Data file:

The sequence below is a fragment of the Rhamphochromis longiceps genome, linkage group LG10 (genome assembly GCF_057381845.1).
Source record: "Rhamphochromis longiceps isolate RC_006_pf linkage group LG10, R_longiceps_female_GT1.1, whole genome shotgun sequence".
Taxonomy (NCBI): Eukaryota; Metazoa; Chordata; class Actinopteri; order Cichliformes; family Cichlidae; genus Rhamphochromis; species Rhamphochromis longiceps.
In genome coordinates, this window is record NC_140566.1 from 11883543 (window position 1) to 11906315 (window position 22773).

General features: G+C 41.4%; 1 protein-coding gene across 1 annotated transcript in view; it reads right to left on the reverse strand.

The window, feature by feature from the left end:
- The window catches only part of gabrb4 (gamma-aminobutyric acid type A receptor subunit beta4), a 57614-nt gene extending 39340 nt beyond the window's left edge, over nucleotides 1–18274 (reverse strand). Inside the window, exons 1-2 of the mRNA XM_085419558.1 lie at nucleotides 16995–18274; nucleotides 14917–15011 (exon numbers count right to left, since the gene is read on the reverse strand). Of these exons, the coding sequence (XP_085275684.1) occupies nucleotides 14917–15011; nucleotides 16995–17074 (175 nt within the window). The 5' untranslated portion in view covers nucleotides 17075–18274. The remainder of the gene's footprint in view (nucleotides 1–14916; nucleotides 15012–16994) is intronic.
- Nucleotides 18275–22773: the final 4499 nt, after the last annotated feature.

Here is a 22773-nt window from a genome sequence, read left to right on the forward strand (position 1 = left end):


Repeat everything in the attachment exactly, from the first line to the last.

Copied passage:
The sequence below is a fragment of the Rhamphochromis longiceps genome, linkage group LG10 (genome assembly GCF_057381845.1).
Source record: "Rhamphochromis longiceps isolate RC_006_pf linkage group LG10, R_longiceps_female_GT1.1, whole genome shotgun sequence".
Taxonomy (NCBI): Eukaryota; Metazoa; Chordata; class Actinopteri; order Cichliformes; family Cichlidae; genus Rhamphochromis; species Rhamphochromis longiceps.
In genome coordinates, this window is record NC_140566.1 from 11883543 (window position 1) to 11906315 (window position 22773).

General features: G+C 41.4%; 1 protein-coding gene across 1 annotated transcript in view; it reads right to left on the reverse strand.

The window, feature by feature from the left end:
- The window catches only part of gabrb4 (gamma-aminobutyric acid type A receptor subunit beta4), a 57614-nt gene extending 39340 nt beyond the window's left edge, over nucleotides 1–18274 (reverse strand). Inside the window, exons 1-2 of the mRNA XM_085419558.1 lie at nucleotides 16995–18274; nucleotides 14917–15011 (exon numbers count right to left, since the gene is read on the reverse strand). Of these exons, the coding sequence (XP_085275684.1) occupies nucleotides 14917–15011; nucleotides 16995–17074 (175 nt within the window). The 5' untranslated portion in view covers nucleotides 17075–18274. The remainder of the gene's footprint in view (nucleotides 1–14916; nucleotides 15012–16994) is intronic.
- Nucleotides 18275–22773: the final 4499 nt, after the last annotated feature.

Here is a 22773-nt window from a genome sequence, read left to right on the forward strand (position 1 = left end):